Over the past few days, I attended several events including the annual, two-day Triton Leaders Conference + Celebration. I was invited to give welcome remarks at “Triton Women Who Lead Forum” and the annual Women Faculty Reception.
In preparing my welcome remarks, I had an opportunity to reflect on the tremendous progress we have made in our goal to diversify senior leadership at UC San Diego since I began my tenure as chancellor in 2012.
When I first arrived at UC San Diego, I found a campus that had women leaders and faculty, certainly, but very few of them had risen to senior leadership roles. It was clear to me that we needed to address that disparity.
And not because it was the politically correct thing to do or to meet an industry trend, but because this campus was missing out on hiring truly excellent leaders. We were missing out on brilliant strategists and experts who knew their industry inside and out. We were missing out on keen analysis, progressive ideas and remarkably effective solutions. We were missing out on 51% of the world’s greatest leaders.
So, I asked our team to change course. We set forth strategies to both widen our recruitment searches and to look more closely at the abilities of our candidates to translate experience that demonstrated leadership and leadership potential. It is an effort that is paying off.
We began to find dynamic candidates with excellent credentials and deep experience, some from our very own ranks here at UC San Diego. We found curious minds that were eager to look deeper into complex issues. We found broad perspectives, fearless prospectors willing to mine new ideas and probe new frontiers. Above all, we found incredibly capable leaders.
And we hired them.
When I first arrived, there were only three women on the chancellor’s cabinet. Today, 10 of the 17 cabinet members are women. When I first arrived, there were no women academic deans. Today, five of 10 academic deans are women, and four of seven provosts are women. And when I first arrived, there were only 424 women in management and senior professional positions. Today, there are 822—nearly double the number MSP positions.
Today, women occupy 53% of management and senior professional roles and 63% of all senior leadership roles at UC San Diego. And since 2014, the number of women ladder ranked faculty and teaching professors have increased by 37%, outpacing the 17% total growth of ladder ranked faculty and teaching professors.
We did this by searching wider and looking deeper into our candidate pools. This conscious effort made the difference. And that difference began a cascade of change across campus.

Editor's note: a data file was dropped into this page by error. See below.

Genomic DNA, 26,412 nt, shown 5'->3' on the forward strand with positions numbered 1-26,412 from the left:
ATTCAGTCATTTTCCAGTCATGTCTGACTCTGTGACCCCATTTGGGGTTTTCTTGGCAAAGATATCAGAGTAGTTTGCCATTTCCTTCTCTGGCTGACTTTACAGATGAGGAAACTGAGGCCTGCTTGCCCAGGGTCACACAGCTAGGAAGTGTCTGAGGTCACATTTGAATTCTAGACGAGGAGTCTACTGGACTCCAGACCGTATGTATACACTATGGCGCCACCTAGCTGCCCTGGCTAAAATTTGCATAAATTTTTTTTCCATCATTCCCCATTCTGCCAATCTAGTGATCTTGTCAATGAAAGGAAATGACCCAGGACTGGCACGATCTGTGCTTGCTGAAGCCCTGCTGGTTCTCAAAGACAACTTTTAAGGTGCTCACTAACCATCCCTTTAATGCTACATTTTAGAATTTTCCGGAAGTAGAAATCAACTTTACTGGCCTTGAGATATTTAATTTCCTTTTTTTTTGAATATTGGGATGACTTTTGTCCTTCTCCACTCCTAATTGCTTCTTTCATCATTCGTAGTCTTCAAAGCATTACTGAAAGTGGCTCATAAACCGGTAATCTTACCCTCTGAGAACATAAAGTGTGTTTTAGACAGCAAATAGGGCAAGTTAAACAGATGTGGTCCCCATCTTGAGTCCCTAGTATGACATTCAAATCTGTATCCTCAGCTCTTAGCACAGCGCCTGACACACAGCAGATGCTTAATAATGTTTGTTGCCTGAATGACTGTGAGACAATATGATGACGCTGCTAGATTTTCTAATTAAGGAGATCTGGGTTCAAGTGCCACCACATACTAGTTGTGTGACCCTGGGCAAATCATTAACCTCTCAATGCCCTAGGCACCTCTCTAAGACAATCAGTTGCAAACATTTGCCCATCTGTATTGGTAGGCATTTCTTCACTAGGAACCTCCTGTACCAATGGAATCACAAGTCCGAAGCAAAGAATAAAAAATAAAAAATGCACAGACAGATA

Our Triton women in senior leadership positions have set excellent examples for everyone on campus. And their visibility is inspiring our students. This year, the Associated Students and the Graduate Student Association are led by women—Eleanor Grudin and Rachel Flanagan. Last year—in her third year at UC San Diego—Caroline Siegel Singh served as UC Student Association President. This year, Caroline was appointed by Governor Gavin Newsome as the Student Representative on the California Student Aid Commission.
Great student leaders become great alumni who lead. Triton alumni ranks are full of amazing women leaders. They are changing the world in both subtle and amazing ways. They lead on every level—neighborhood, local, regional, state, federal and international. They make a difference wherever they are in various industries.
Today, one is out of this world and miles above the rest, literally. Astronaut Jessica Meir is currently conducting research and completing a six-month mission on the International Space Station. She and fellow astronaut Christina Koch made history in October, completing the first all-woman spacewalk. What a statement for women and girls today. And I’m NOT surprised. UC San Diego is ranked first in the nation for enrolling and graduating the most women with majors in science, technology, engineering and math (STEM).
I’m also NOT surprised that iconic political activist Angela Davis is a Triton alumna. For nine of the past 10 years, UC San Diego was named the #1 public university in the country for contributions to social mobility, research and public service. This outcome was seeded by the long history of Triton philosophies that inspire students, faculty and alumni to look deeper at the world around them to find effective solutions to society’s greatest challenges.
Angela epitomizes that approach. She changed the national conversation about incarceration and started an international movement to better understand tools of oppression.
Following in her trail-blazing footsteps, another alumna—Alicia Garza—started a national movement around civil rights and rights for domestic workers. Alicia’s Black Lives Matter stands as one of the most significant movements of our time. Alicia, Angela, and Jessica are three amazing Triton leaders of thousands and thousands more.
I’m proud of the phenomenal progress UC San Diego has made to hire and promote women leaders and the strong message that sends to our students, our alumni, and our greater community.